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Airflow limitation: is there a correlation between spirometry and quantitative computed tomography measurements in patients with chronic obstructive pulmonary disease?



The ability of computed tomography (CT) in illustrating the pathology of lung parenchyma in patients with chronic obstructive pulmonary disease (COPD) was discussed previously in many articles. However, the correlation between airflow limitation that is evaluated by spirometry and its corresponding airway diameter that is measured by multislice computed tomography (MSCT) still under investigation. Therefore, the objective of our study was to answer the questions about possible correlation between forced expiratory volume in first second (FEV1%), forced vital capacity (FVC%), FEV1/FVC, and peak expiratory flow25–75% (PEF25–75%), both before bronchodilator and post it with the diameters of airway at 3 different levels either during inspiratory or expiratory phase of respiration.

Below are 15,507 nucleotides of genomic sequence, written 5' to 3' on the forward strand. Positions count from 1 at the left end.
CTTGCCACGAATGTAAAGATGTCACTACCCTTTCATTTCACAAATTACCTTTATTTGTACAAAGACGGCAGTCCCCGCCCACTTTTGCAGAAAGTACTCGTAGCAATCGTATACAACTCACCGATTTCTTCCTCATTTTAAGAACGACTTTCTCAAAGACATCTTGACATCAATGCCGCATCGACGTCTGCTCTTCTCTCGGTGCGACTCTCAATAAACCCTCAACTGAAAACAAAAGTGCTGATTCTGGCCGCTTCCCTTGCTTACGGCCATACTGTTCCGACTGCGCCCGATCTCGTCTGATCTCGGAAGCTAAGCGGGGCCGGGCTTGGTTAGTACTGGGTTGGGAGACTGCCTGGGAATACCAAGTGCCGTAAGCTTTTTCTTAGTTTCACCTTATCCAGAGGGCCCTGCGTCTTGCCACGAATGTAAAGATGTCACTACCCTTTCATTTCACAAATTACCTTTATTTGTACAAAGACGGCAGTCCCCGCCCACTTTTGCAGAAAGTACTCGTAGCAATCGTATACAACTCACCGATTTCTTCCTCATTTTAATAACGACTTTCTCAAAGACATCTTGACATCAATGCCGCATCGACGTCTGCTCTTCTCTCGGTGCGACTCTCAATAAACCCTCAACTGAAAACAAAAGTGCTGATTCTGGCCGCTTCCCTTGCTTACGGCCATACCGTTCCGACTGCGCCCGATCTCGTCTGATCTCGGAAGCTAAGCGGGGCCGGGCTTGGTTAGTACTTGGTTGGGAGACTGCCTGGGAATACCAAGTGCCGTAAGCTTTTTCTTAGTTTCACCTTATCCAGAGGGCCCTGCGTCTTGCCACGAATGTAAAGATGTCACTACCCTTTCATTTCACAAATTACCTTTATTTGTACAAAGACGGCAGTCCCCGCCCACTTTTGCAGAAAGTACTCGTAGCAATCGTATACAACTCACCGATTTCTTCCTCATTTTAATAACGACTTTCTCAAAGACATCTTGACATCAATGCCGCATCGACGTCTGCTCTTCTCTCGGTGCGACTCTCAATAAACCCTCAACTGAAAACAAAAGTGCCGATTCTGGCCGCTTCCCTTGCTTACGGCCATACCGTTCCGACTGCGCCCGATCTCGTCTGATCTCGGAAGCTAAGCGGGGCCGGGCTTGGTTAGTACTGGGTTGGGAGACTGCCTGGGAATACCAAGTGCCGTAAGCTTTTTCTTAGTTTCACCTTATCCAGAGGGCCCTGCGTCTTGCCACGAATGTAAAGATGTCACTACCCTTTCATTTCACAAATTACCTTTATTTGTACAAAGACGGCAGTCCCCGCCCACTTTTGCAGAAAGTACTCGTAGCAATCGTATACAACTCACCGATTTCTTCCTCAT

The quantitative MSCT results at RB1 (apical bronchus of the right upper lobe), RB10 (the posterior basal bronchus of the right lower lobe), and LB3 (the anterior bronchus of the left upper lobe) showed weak positive correlation with FEV1% during inspiratory phase of respiration (r = 0.19, 0.20, and 0.18; P = 0.23, 0.22, and 0.26 respectively), but this correlation became more stronger and significant during expiratory phase of respiration (r = 0.76, 0.78, and 0.66; P < 0.001).


Expiratory CT parameters were significantly correlated with the predicted peak expiratory flow in 1 s.